Lincoln County may not be prime rodeo country, yet every year the Libby Incredi-Bull Bull Ride draws in competitors from far and wide -- so many there is a waiting list -- while maintaining the organizer’s goal of having an affordable event for the community.
Cameron Ruhter started as one of the five members at the heart of the annual bull ride about eight years ago, he said. At that time, board chairman Brett Bronson was trying to keep the bull ride going all by himself.
“People get drug into it,” Ruhter said. Included in that number is Ruhter’s wife, Amber. And, about three years ago, he also “drug” friend Rex Munsel in as well.
Ashley Perkins rounds out the five-member committee that keeps the ride alive with 100 or more hours of preparation topped off with a night of keeping things running smoothly.
Ultimately, it is “something fun to do,” Cameron Ruhter said.
“I enjoy every bit of it,” Munsel said.
For someone like Bronson for whom rodeo has been a constant part of his life, the bull ride is a way to keep involved in that, Ruhter said.
Ruhter said that the committee has it “down to a science” at this point, and it helps to have a close team of people they know they can count on working together.
The event depends on ticket sales and sponsors, Ruhter said. Yet, the committee works hard to keep the ticket prices reasonable.
“The whole point of it is to give the community something to come watch,” he said.
They also have a gun raffle, but Ruhter said they only sell 300 tickets at $5 each, which keeps the odds of winning reasonably high for each ticket. On the final gun, they raffle it off the night of the rodeo regardless if they have sold all the tickets.
Ruhter said that if they ever saw more demand, they could always get another raffle, but since even with just 300 tickets they make more than the cost of the rifle back, they see no reason to try to sell more tickets per gun.
Like everything else about the rodeo, it’s about doing something fun for the community, he said.
Some of the sponsors are dependable to come back and lend a hand year after year, he said. Others they have to work hard to get, Ruhter said.
Without less of a rural character than other areas of Montana, rodeo isn’t a draw that comes naturally for Lincoln County, Munsel said. Yet, they have seen the interest in the community grow over the years.
So far, the community support has been enough to keep the event going, even with around $30,000 in expenses each year, Ruhter said. They are even able to do a $1,000 scholarship while still having enough left over for to get things set up and running next year.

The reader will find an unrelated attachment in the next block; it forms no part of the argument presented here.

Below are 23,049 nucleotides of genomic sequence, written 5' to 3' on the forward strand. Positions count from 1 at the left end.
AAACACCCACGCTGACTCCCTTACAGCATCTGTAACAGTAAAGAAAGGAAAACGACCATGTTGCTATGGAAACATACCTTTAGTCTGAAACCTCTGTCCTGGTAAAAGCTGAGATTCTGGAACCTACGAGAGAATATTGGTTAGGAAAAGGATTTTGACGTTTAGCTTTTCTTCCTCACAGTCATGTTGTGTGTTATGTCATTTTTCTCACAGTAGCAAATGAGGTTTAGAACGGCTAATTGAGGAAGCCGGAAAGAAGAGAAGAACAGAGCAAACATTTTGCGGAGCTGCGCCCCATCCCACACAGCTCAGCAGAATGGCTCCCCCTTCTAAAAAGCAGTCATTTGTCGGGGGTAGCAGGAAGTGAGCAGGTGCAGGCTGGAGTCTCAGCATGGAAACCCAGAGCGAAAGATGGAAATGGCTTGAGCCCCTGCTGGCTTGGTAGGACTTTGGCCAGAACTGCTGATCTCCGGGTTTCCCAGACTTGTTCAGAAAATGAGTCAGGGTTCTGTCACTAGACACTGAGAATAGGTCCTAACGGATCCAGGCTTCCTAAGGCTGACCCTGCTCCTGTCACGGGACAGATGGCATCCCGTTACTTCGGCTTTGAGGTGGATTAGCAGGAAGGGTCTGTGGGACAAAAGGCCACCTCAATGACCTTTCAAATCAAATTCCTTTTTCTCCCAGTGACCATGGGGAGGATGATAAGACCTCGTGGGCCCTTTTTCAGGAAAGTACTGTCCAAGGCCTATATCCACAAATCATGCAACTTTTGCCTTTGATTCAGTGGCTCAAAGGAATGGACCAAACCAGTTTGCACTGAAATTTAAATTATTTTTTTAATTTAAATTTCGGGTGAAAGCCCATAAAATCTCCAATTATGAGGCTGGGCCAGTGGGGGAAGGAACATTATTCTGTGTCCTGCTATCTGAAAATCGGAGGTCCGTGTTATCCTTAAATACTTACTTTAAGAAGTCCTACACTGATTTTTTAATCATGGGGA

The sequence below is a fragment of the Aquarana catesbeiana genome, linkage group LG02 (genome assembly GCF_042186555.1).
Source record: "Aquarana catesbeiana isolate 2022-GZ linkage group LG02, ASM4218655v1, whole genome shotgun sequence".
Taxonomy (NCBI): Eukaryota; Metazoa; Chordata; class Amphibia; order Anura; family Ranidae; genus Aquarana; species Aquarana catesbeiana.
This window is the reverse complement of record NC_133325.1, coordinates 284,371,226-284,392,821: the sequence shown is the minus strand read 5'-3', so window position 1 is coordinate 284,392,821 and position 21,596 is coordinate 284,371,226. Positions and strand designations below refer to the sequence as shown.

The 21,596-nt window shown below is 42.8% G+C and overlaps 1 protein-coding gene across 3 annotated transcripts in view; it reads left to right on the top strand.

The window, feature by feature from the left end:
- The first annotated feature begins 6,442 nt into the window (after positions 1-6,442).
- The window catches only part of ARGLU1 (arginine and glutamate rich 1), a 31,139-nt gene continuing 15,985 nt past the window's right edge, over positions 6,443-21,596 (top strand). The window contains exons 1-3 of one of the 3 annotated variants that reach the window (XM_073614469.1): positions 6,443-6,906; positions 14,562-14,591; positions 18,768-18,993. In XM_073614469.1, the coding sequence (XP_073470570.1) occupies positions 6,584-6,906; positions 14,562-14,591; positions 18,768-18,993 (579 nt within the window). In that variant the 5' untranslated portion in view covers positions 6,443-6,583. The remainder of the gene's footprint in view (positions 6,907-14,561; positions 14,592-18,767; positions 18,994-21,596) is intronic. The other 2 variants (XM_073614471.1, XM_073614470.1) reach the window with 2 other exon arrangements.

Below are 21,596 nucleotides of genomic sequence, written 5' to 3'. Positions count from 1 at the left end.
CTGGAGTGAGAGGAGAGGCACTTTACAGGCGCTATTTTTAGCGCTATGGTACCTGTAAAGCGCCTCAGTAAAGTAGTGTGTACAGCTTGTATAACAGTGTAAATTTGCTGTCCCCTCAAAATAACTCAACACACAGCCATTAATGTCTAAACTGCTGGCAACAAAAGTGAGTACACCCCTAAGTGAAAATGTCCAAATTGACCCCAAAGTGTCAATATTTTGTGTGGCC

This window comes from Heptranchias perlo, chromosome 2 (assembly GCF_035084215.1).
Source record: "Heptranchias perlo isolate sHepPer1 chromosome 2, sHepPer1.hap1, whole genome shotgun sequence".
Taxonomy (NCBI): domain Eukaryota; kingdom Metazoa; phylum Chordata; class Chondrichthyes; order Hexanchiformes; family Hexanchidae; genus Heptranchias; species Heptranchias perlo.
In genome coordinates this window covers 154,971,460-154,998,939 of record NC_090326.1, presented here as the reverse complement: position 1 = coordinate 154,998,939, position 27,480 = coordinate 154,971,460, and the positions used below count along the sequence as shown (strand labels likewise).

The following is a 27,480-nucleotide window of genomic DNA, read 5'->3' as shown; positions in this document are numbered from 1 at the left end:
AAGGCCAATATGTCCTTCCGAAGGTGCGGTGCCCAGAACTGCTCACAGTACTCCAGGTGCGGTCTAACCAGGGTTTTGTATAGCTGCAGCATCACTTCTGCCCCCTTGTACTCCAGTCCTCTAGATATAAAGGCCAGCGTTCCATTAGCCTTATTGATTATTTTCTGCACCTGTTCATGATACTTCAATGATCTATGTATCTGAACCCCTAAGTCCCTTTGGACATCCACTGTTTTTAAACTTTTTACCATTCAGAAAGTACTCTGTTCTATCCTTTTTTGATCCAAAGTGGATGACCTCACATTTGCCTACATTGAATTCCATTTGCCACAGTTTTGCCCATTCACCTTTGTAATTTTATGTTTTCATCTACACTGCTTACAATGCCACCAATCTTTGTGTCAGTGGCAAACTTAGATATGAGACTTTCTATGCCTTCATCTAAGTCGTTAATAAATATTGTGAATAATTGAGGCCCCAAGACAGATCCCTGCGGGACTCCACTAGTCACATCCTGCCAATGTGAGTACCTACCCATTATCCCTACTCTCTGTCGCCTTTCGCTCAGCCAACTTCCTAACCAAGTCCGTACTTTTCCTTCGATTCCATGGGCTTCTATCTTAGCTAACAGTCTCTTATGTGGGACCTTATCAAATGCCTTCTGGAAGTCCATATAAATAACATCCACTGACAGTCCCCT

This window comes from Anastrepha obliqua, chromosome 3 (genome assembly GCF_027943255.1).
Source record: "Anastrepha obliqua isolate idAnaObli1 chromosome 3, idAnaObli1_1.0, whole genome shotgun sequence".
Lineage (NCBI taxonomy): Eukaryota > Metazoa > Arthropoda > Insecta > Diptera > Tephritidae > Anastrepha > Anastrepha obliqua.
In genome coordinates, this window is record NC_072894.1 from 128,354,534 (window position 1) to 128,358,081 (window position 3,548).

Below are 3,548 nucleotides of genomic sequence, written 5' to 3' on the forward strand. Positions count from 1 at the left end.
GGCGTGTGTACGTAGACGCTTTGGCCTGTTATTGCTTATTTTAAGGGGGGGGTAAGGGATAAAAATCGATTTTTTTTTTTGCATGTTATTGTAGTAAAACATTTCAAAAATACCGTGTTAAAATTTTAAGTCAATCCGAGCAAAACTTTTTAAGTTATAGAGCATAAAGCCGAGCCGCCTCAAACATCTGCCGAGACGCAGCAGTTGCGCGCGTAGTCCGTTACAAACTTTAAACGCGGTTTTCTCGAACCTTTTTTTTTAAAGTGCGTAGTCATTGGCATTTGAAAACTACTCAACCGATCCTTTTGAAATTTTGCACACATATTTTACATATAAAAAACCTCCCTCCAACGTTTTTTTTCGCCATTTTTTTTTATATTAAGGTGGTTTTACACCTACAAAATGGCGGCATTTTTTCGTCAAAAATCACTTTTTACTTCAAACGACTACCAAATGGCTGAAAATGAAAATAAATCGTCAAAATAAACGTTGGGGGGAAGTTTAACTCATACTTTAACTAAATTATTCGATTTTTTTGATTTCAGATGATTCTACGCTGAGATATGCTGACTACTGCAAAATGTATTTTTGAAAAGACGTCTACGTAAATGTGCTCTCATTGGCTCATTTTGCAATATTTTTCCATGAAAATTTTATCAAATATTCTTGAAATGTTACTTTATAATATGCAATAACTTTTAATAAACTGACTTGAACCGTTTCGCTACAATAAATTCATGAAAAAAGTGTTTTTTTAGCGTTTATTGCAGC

“We haven’t gone broke yet,” he said.
Libby has one of the best paying bull rides in the state, offering a pot that comes to around $7,000, Ruhter said. The money available for winning and coordination by the committee with the organizers of the bull ride that takes place the night before in Bonners Ferry helps to bring in a lot of talent.
Between the two events, there can be $16,000 or more up for grabs, he said.
In fact, there is a waiting list each year, with riders who are on standby in case one of the others can’t make it or gets injured before the event. This year, the ride had 32 contestants and six on standby.
The Libby bull ride is also known for the stock they bring in, Bronson said. High-demand bulls on the Professional Bull Riding circuit have been featured in Libby.
Having the better riders and better stock ensures a better show for the community, Ruhter said. The ride grows by putting on a good show that people talk about and want to come back to next year.
“We’d like to do more different things,” Ruhter said. But, the committee has to balance any growth against the level of interest from the community.
While a better show creates more draw, they also don’t want to overstretch too much and find themselves struggling to put the next year’s ride together financially.
Amber Ruhter said they have talked about mutton busting for the younger crowd or wild horse races.
Yet, each additional thing would add a couple thousand dollars to the cost of putting the event on, Cameron Ruhter said. With costs close enough that one night of bad weather could make it very tight to have the next year’s event, the committee doesn’t want to put everything at risk by adding too much.
The committee isn’t looking to expand. Five members seems about right for the work they have to do each year.
Yet, they expressed general gratitude for the additional volunteers who are there the night of the ride, taking tickets and serving food.
“I’ve been very happy with the people that have come on board to help,” Bronson said.